Play With The Changes
Label: Milan Records
8.0 out of 10
By Norman Mayers
It’s been six years since London based duo 4hero released their last work, 2001’s Creating Patterns. They are known for their pioneering sounds that laid the groundwork for drum and bass and later soul, jazz, and electronica fusions. With such a wide palette to pull from the team of Dennis “Dego” McFarlane and Mark “Mark Mac” Clair have created another broadly appealing musical opus with their latest offering Play With the Changes. A majestic 14-track album of both forward-thinking and vintage soul, Play With the Changes is ambitious in terms of the compelling production and though-provoking lyrical content. Although it may seem soft compared with the group’s jungle roots, the album is an impeccable journey through progressive soul.
4hero is all about lush, dramatic orchestrations utilizing strings sections, complex drum patterns and gorgeous vocals. On Play With The Changes there are two distinct styles to be found: lush soul with a vintage slant and futuristic soul with an electronica feel. What makes the album so interesting is that the styles mesh together perfectly for a soul album that stands above most. The impressive roster of guest vocalists is the perfect compliment to the varied production with names like Jody Watley, Jack Davey of J*Davey, Darien Brockington, Phonte of Little Brother, and Ursula Rucker turning up.
The most sonically exciting tracks are of course the more electronica-tinged tracks such as the future jazz of “Look Inside” with its stuttering drum rhythms and soaring chorus. Jody Watley’s contribution is the drum and bass flavored “Bed of Roses” that skitters by on its complex layers of sound. But it’s Ursula Rucker’s socially conscious “Awakening” that stands above most of the album. With powerful lyrics stating “Into the awakening/Bring/It’s past time for you and your generation to put this universal chaos into order” the track is a defiant call to arms for the 9/11 generation that deserves to be heard for its sheer brilliance. Musically the track rides subtle marching band drums and gently rises on a cloud of bass, pianos, and strings into an emotional crescendo. Jack Davey displays her star quality on “Take My Time”, a slice of subtle future funk. Jack has an irresistible presence on record; her gruff delivery at once hard and feminine. Vintage soul is the obvious influence on “Give In” with Darien Brockington and Phonte as well as the Stevie Wonder-like “Superwoman”. There are even a few instrumental tracks that develop the electronica-jazz fusion hinted at in the vocal tracks.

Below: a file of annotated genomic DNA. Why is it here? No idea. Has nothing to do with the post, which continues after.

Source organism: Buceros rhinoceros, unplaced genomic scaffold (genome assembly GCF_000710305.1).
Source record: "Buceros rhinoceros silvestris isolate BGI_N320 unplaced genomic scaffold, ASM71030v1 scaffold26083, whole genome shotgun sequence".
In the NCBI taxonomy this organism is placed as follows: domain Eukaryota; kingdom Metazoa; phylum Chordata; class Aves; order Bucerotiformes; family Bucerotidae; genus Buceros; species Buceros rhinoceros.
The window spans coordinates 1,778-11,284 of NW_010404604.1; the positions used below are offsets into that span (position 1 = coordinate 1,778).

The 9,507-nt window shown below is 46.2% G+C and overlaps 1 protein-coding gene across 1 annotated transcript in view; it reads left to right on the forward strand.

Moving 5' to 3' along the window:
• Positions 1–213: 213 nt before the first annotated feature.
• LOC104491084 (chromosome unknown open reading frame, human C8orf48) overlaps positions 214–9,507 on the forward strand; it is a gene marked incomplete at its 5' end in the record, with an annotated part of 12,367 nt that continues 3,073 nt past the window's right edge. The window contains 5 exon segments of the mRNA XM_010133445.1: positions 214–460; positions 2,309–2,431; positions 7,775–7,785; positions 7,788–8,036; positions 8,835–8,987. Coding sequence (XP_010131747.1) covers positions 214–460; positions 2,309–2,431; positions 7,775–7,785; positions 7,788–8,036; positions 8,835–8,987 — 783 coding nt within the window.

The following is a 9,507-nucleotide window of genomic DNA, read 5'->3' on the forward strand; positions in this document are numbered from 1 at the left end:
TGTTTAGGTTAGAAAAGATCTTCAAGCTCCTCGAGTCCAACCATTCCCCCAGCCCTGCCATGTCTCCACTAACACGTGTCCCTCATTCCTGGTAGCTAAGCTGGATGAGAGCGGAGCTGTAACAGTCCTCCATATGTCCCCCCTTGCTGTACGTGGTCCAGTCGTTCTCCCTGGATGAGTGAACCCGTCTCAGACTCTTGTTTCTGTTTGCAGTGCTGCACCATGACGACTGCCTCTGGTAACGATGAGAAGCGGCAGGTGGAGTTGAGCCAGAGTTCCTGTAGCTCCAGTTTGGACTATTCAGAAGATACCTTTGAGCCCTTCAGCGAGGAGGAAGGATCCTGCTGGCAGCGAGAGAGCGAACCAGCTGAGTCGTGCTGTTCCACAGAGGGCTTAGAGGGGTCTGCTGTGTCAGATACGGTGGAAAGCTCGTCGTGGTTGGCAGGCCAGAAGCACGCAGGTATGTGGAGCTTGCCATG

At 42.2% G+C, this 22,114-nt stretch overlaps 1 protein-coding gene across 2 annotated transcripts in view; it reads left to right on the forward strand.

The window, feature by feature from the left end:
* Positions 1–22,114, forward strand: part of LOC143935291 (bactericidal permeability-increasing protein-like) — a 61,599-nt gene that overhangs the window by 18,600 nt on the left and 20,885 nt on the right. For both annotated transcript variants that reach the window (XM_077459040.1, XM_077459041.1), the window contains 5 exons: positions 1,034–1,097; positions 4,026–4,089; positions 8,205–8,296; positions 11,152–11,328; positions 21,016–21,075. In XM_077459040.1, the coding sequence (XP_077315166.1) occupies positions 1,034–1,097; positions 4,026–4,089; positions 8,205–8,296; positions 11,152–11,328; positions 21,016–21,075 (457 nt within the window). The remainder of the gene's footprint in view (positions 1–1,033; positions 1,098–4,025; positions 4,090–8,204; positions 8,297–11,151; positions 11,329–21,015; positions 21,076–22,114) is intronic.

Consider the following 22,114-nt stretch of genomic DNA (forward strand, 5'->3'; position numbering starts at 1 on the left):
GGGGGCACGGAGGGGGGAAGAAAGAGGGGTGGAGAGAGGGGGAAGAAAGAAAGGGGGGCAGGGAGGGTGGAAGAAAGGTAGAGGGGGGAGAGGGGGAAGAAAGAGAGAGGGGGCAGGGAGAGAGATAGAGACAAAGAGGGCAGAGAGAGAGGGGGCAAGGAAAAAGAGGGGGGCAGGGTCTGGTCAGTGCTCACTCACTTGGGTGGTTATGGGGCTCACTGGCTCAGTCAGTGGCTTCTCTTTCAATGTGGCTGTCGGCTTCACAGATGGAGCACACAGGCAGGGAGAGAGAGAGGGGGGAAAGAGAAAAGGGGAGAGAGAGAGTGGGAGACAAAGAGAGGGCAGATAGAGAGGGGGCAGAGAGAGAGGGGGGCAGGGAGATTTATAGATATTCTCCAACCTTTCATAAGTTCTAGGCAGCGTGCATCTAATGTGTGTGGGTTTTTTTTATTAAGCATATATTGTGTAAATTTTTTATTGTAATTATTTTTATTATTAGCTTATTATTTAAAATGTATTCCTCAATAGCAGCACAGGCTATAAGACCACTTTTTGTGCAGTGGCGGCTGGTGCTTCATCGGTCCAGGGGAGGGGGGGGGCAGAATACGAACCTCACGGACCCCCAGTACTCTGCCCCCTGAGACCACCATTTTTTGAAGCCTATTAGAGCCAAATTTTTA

Basically Play With The Changes is 14 tracks of soulful bliss; a journey through the many facets of soul music stretching back to the experimental 1970s and reaching into the future of contemporary soul. Anyone who digs eclectic soul will find much to praise here.
4 Hero website
Monday, January 29, 2007
at 7:49 PM